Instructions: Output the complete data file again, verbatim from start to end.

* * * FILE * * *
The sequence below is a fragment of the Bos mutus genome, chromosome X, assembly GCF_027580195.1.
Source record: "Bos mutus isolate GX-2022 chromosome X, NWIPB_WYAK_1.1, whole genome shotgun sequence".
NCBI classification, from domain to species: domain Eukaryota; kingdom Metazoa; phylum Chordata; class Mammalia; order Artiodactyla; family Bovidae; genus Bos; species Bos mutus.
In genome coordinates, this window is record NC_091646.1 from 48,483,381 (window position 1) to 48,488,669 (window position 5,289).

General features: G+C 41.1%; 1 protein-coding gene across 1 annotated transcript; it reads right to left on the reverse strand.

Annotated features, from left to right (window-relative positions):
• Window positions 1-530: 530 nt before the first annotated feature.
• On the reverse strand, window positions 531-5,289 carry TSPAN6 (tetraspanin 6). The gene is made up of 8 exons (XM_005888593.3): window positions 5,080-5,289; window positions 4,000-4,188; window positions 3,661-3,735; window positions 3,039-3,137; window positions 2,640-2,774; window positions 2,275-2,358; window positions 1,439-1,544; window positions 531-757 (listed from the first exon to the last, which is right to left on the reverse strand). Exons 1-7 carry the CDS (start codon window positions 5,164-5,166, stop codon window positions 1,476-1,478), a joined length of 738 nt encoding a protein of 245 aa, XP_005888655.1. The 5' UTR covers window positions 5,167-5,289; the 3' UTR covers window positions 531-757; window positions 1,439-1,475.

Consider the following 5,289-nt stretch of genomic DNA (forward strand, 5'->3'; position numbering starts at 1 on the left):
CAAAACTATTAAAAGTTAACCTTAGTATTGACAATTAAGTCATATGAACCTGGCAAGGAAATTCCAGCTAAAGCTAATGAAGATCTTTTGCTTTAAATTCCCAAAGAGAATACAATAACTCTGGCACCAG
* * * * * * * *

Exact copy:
The sequence below is a fragment of the Bos mutus genome, chromosome X, assembly GCF_027580195.1.
Source record: "Bos mutus isolate GX-2022 chromosome X, NWIPB_WYAK_1.1, whole genome shotgun sequence".
NCBI classification, from domain to species: domain Eukaryota; kingdom Metazoa; phylum Chordata; class Mammalia; order Artiodactyla; family Bovidae; genus Bos; species Bos mutus.
In genome coordinates, this window is record NC_091646.1 from 48,483,381 (window position 1) to 48,488,669 (window position 5,289).

General features: G+C 41.1%; 1 protein-coding gene across 1 annotated transcript; it reads right to left on the reverse strand.

Annotated features, from left to right (window-relative positions):
• Window positions 1-530: 530 nt before the first annotated feature.
• On the reverse strand, window positions 531-5,289 carry TSPAN6 (tetraspanin 6). The gene is made up of 8 exons (XM_005888593.3): window positions 5,080-5,289; window positions 4,000-4,188; window positions 3,661-3,735; window positions 3,039-3,137; window positions 2,640-2,774; window positions 2,275-2,358; window positions 1,439-1,544; window positions 531-757 (listed from the first exon to the last, which is right to left on the reverse strand). Exons 1-7 carry the CDS (start codon window positions 5,164-5,166, stop codon window positions 1,476-1,478), a joined length of 738 nt encoding a protein of 245 aa, XP_005888655.1. The 5' UTR covers window positions 5,167-5,289; the 3' UTR covers window positions 531-757; window positions 1,439-1,475.

Consider the following 5,289-nt stretch of genomic DNA (forward strand, 5'->3'; position numbering starts at 1 on the left):
CAAAACTATTAAAAGTTAACCTTAGTATTGACAATTAAGTCATATGAACCTGGCAAGGAAATTCCAGCTAAAGCTAATGAAGATCTTTTGCTTTAAATTCCCAAAGAGAATACAATAACTCTGGCACCAG